Pandora's Box: A History of the First World War
by Jörn Leonhard
translated from the German by Patrick Camiller
The Belknap Press of Harvard University Press, 2018
Jörn Leonhard's mammoth 2014 book Die Büchse der Pandora: Geschichte des Ersten Weltkriegs now has an English-language translation by Patrick Camiller published by the Belknap Press. Leonhard, European History professor at the great University of Freiburg, presents a stunningly broad and detailed survey of the cataclysm that began the 20th century by first tracing its deep roots in the 19th century and searching out the conflict's furthest ripples. “The First World War did more than usher in a new phase of colonization and decolonization for Europe,” he writes. “Equally important were the worldwide mobilization of manpower and raw materials, the various migration flows, and the wartime experiences of colonial societies outside Europe.”
Pandora's Box: A History of the First World War is a steep read, even in English. Leonhard here doesn't spend much time delivering the kind of reader-friendly sequential narrative that's been done so well by historians like John Keegan or Martin Gilbert; rather, he's much more concerned with presenting a deeply detailed panoramic along the lines of writers like Hew Strachan or Adam Tooze – caveat lector, obviously, but the reading experience is nevertheless thrilling, particularly as the facts accumulate and gradually create a crushing realization of how fundamentally the war changed the world – indeed, some of these changes are so sweeping when diagnosed by Leonhard that they make the battlefield bloodshed central to most WWI histories seem almost beside the point. “The world war,” for instance, “fundamentally changed people's time-consciousness … Expectations and experience differed more and more widely between the military front and the home front, and they could no longer be straightforwardly synchronized with each other.”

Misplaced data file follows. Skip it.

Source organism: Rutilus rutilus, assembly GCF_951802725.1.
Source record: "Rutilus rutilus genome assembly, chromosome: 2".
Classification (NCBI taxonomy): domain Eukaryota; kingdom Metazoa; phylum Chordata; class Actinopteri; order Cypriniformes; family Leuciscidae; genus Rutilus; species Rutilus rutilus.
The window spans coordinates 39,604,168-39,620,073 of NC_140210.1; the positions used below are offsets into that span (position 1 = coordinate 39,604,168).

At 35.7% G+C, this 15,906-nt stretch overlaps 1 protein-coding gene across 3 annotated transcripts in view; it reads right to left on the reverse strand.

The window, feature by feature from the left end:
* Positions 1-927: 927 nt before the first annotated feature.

As Leonhard demonstrates, the war also commenced the shattering of the myth of European centrality. After 1917, “the promise of new models of political and social order no longer appeared to come from western or central Europe, but rather from Russia and eastern Europe and the other side of the Atlantic: Vladimir Ilyich Lenin and Woodrow Wilson symbolized these imagined futures.” These are just two of the long-term multi-part upheavals Leonhard traces throughout his book, and they put the whole conflict in a broader context than any historian has managed in a single volume in well over a generation.
Pandora's Box has an austere sheen to it, something that Patrick Camiller has wisely left intact in this enormously impressive undertaking. Intrepid readers with marathon capabilities but no German will be richly rewarded.
Steve Donoghue was a founding editor of Open Letters Monthly. His book criticism has appeared in the Boston Globe, the Wall Street Journal, and the American Conservative. He writes regularly for the National, the Washington Post, the Vineyard Gazette, and the Christian Science Monitor. His website is http://www.stevedonoghue.com.